This project opened my mind to how great the divide is in the world, not just the least developing countries.  The divide is everywhere, and even though technology is becoming more affordable and more common, it still has a ways to go.  I think it is especially easy for me as an online instructor to forget the breadth and depth of the divide, so this assignment was an excellent reminder for me.  My new information about the Digital Divide and Digital Inequality also demonstrates the value of what I am trying to do as an EdTech major and what one of my priorities should be as a future “techie.”  A girl can dream, can’t she.  🙂


Photo Cred: Normand Theriault

We formatted our findings in a Prezi consisting of an overview of the Digital Divide and Digital Inequality, six ranked solutions plus explanations, and three additional solutions.  I was incredibly excited to see that we were using Prezi as our presentation format.  Prezi is something I have heard about and seen my students use; however, I have never had the opportunity to use it myself.  This project gave the drive to learn how.  And now, it’s official.  I’m hooked.  As a curriculum designer for an online ESL school, I make PowerPoint presentations all day.  All day.  I repeat – all day.  With my constant use, I’ve grown bored with it, and now, I am over-the-moon excited to have a new toy, so to speak.  Likewise, as a curriculum designer, it is easy to get bogged down with the same templates and lesson formats, so I enjoyed reading the two articles about design.  Many of the principles I knew and implement already in my day-to-day activity; however, I found the idea of using decorative fonts for headings to be a bit surprising.  I try to avoid decorative fonts because I have found that no matter where they are on a slide, they distract readers.  Most of my presentations, for my classroom or designer needs, include only clear, stick fonts so that students can easily and quickly read the information.  Perhaps, I judged too soon though.  Fontspace here I come!!

I love being a curriculum designer.  There is something refreshing to me about getting paid to fret over the small stuff.  My nit-picky, detail-oriented personality is finally paying off! That being said, given the time, I could change a thousand things about our presentation.  Not because I dislike any of the content or design, but because this was my first time using Prezi, and I feel like each time I edited my frames, I learned something new.  I would love to learn more about the animation features and use some of the other templates.  Even with my limited experience, it looks like a resource that my students would enjoy.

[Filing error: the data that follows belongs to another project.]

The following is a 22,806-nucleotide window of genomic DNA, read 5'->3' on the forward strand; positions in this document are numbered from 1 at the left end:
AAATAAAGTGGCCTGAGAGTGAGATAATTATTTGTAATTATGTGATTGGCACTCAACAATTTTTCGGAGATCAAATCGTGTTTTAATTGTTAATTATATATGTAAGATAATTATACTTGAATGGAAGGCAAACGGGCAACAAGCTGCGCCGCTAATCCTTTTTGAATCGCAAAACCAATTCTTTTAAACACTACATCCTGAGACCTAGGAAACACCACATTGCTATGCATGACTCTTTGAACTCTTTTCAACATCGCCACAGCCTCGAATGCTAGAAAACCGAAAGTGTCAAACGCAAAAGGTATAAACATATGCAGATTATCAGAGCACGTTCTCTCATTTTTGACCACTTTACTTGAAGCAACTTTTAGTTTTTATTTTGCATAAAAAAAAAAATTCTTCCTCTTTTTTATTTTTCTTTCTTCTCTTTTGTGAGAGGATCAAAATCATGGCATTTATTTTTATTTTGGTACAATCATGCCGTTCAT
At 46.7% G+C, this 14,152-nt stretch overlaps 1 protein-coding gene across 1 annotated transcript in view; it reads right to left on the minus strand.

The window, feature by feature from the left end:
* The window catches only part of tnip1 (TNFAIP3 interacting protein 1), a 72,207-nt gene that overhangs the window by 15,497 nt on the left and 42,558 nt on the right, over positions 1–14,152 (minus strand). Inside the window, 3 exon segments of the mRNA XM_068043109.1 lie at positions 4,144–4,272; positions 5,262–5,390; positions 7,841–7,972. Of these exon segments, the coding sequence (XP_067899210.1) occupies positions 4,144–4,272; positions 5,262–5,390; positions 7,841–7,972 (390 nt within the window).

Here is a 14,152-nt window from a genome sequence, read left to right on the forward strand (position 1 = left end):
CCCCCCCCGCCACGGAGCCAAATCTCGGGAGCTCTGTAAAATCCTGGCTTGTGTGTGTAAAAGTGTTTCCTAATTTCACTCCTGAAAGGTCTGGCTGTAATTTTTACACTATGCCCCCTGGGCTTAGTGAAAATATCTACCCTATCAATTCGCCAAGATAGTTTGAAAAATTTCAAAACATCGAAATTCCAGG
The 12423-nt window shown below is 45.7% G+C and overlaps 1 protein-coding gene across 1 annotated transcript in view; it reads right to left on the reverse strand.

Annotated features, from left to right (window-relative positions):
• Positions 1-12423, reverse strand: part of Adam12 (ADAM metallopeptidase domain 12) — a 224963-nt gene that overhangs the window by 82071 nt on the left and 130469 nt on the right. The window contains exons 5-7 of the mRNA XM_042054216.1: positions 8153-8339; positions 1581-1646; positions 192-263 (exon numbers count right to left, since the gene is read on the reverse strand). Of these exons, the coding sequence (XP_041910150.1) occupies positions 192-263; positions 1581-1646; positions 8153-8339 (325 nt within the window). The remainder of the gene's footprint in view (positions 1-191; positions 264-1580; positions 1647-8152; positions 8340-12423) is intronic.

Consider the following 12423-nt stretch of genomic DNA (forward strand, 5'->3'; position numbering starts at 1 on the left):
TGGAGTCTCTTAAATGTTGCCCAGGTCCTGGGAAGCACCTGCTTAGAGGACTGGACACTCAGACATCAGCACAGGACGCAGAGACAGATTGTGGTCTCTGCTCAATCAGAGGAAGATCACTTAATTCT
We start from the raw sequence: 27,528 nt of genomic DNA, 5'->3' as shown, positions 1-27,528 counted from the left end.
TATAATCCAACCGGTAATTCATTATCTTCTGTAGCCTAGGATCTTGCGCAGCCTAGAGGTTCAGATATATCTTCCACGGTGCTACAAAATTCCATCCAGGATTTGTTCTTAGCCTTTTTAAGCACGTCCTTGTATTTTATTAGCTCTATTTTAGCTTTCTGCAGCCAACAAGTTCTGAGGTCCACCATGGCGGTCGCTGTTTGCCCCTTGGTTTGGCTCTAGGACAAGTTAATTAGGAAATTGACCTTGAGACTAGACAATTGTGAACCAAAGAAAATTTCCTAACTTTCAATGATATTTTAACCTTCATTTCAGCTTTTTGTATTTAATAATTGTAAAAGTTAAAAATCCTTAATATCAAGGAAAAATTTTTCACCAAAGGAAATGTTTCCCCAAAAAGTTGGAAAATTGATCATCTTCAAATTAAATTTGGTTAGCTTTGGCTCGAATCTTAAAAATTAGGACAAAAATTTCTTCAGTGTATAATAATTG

Using RSS Feeds in the Classroom

There is so much information on the the web, so it is nice to have a tool like Digg Reader that can bring it all to you.  I suppose that I have always known about RSS feeds but had never embraced or acknowledged it.  Well, now I am changed.  I have spent the last 3 days setting up subscriptions, reading articles, and watching videos.  All my interests in one place — Why would I not use this in the classroom?

When I first thought about utilizing RSS feeds in the classroom, my brain immediately went to the three courses that I have had the most experience teaching and, in turn, the three courses that I love teaching the most: English, Creative Writing, and Public Speaking.  How can RSS feeds enable or transform learning in these classes?  Outlined below are my thoughts.


Research papers are the bane of my existence.  I hated doing them as a student, and I hate assigning them as a teacher.  One of the main reasons that I feel so passionately against them is topic selection.  What 15-year-old boy is well versed on the subject of obesity or the pro-life/pro-choice conflict?  None that I have ever met or taught.  RSS feeds to save the day.  Using RSS feeds, students can subscribe to websites that will provide background knowledge and different viewpoints of a topic.  Students can choose a topic early, in preparation for the looming, evil that is a research paper, and build their background knowledge throughout the year.  This way, students can easily evaluate a source, chosen closer to assignment time, as to how it relates to the topic and works for their viewpoint.  For example, a student may be interested in alternative energy or fuel sources but not have a lot of background knowledge on the subject.  That student can subscribe to the U.S. Department of Energy website, other BBC News feed, or the Twitter feed of an advocate in order to understand the issues and viewpoints out there and to create their own.